The Illinois Nurses Association, a union created by nurse practitioners, is headed to federal court in hopes of forcing Advocate Health Care to acknowledge and bargain with it.
INA represents about 160 nurse practitioners who work in 56 in-store Walgreens clinics in the Chicago area. The clinics, formerly named Take Care Clinics, were outsourced to Advocate last year and are now called Advocate Clinics. Advocate, the state's largest hospital network, headquartered in Downers Grove, now leases the space from Deerfield-based Walgreens.
When the switch was announced, operations and staffing continued largely unchanged. At the time, the Illinois Nurses Association sent a demand to bargain to Advocate and was informed that the hospital system would not meet with the union and did not recognize it, according to Alice Johnson, INA's executive director.
After attempts to open negotiations failed, INA filed an unfair labor practice charge with the National Labor Relations Board in June. Extra charges were added in September.
Following an investigation, the NLRB filed a complaint in October. This week's request for federal injunctive relief follows months during which Advocate has been "vigorously fighting us," Johnson says.
The petition, filed in the U.S. District Court for the Northern District of Illinois, asks the court to order Advocate to recognize and bargain with the union. INA views the escalation to federal court as a victory because it could speed up a decision. Had the dispute remained within the National Labor Relations Board hearing system, it would have likely entered a lengthy appeal process during which the nurses union would not have been able to get to the bargaining table.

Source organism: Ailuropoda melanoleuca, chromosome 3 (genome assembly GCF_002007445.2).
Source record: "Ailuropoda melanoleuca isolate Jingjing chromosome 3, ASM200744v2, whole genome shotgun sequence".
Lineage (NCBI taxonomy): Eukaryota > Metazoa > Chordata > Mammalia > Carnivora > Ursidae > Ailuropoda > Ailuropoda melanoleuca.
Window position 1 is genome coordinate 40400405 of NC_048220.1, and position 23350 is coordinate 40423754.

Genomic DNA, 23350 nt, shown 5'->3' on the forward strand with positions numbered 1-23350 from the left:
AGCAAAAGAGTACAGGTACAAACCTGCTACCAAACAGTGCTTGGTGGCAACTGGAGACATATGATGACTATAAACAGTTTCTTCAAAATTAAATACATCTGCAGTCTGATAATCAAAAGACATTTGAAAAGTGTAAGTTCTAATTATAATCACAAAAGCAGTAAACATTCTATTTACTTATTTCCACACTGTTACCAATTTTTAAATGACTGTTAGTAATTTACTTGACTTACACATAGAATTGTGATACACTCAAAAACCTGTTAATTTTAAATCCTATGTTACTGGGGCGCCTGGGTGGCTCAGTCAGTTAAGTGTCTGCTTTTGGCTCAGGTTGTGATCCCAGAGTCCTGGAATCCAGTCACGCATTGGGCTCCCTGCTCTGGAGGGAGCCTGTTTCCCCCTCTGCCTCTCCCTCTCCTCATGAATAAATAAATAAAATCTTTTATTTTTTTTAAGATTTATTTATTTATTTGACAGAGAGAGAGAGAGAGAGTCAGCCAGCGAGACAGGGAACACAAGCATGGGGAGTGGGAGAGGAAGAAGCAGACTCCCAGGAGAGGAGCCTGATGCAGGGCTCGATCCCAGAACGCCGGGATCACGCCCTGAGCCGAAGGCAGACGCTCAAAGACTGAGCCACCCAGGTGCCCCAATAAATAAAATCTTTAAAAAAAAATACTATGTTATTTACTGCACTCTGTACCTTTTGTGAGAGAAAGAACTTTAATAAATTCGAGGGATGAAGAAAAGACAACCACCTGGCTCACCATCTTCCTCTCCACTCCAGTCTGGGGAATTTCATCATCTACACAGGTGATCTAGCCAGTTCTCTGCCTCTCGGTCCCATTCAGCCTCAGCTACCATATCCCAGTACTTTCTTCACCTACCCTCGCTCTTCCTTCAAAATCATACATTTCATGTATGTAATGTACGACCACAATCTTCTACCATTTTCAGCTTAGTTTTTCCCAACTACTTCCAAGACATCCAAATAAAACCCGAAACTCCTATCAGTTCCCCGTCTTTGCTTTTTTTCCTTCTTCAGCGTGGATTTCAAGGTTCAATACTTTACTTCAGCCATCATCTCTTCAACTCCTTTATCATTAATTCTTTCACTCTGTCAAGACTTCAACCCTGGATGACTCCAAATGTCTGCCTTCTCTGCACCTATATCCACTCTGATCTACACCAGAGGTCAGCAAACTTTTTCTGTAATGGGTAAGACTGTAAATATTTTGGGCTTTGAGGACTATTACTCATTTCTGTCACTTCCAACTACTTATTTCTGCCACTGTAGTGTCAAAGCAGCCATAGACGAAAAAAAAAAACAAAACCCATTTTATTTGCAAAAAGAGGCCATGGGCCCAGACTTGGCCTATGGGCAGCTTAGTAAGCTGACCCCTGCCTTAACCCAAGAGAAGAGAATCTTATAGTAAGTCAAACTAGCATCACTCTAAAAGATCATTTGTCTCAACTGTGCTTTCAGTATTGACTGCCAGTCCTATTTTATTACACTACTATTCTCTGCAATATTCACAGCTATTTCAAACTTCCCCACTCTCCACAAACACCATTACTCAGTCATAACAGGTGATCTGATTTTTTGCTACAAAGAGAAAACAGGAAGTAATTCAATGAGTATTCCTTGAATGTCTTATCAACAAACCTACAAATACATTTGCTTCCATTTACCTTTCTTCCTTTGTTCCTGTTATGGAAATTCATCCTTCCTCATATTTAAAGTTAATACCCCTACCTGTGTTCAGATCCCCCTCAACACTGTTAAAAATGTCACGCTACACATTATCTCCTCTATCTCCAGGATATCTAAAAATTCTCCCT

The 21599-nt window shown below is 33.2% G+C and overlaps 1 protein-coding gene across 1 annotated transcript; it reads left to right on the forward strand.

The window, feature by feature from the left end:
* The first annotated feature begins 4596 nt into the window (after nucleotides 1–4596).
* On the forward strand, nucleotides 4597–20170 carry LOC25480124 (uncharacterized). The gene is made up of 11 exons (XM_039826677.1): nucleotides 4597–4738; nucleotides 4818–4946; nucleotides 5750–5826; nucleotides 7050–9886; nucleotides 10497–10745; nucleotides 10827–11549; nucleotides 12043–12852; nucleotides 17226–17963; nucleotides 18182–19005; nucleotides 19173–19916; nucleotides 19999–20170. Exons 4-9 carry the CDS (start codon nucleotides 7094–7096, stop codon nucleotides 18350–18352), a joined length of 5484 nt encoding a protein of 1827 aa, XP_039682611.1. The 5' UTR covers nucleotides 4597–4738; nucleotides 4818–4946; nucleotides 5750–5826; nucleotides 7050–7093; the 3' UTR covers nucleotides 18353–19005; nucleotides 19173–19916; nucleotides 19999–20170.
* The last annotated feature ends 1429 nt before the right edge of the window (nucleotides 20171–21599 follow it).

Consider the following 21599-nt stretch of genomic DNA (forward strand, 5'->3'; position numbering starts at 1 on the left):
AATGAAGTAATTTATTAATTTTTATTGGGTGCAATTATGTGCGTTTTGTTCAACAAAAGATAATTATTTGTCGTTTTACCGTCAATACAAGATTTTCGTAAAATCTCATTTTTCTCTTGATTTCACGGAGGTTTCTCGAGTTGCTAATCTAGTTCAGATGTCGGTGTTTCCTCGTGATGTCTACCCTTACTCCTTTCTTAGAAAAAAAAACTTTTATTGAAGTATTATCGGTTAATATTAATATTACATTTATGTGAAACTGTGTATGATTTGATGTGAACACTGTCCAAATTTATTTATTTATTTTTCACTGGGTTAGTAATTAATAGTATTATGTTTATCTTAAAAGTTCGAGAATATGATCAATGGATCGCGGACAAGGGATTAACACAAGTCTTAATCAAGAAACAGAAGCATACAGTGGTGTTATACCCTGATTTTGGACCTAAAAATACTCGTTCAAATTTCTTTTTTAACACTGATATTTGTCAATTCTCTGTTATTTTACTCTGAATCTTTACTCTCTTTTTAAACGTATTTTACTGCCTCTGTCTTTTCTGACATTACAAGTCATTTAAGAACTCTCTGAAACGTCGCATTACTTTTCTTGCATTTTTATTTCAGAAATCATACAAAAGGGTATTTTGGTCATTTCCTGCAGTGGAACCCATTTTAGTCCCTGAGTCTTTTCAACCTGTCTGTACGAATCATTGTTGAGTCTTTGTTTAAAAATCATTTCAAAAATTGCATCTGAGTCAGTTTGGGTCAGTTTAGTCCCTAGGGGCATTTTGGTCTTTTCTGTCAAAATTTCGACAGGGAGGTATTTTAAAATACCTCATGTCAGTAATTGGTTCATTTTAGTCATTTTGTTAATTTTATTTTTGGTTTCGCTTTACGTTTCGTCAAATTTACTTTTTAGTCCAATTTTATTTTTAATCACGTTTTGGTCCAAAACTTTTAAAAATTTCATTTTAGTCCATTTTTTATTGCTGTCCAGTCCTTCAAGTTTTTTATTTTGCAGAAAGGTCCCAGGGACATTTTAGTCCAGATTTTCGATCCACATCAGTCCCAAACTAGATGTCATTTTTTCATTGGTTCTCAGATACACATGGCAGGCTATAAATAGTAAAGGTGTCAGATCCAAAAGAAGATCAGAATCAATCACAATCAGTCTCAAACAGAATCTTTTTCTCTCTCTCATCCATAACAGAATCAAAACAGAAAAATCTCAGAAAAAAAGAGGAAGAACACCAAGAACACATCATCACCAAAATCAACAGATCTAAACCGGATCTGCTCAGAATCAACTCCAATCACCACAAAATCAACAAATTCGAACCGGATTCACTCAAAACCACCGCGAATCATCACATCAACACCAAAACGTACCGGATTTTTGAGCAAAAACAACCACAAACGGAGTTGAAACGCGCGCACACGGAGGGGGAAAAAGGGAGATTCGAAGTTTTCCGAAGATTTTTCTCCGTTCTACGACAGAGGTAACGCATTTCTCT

Advocate says the problem is a technical one.
"At issue is a technical dispute over the bargaining unit," spokeswoman Lisa Lesniak says in an email. "We respect our associates' rights to consider union membership. At the same time, we greatly value our direct relationship with associates, which is key to providing the optimal environment to deliver the best outcomes for patients. As the process moves forward quickly, we are confident the legal precedent supports our position."
Advocate took over operations of the clinics in May and soon sent communications to the clinics' nurse practitioners stating that it did not recognize the union, according to Johnson. INA was originally created in 2010 and certified in 2011 by nurse practitioners working in the clinics, then operated by Walgreens, in response to issues surrounding long workdays.
"I feel very confident about our case," she says. "It's rare for the (National Labor Relations) Board to take this type of action in seeking an injunction, so the fact that they filed this petition is very encouraging to us. We hope to get to the bargaining table very soon."
"Can the National Labor Relations Board drag Advocate to the bargaining table?" originally appeared in Crain's Chicago Business.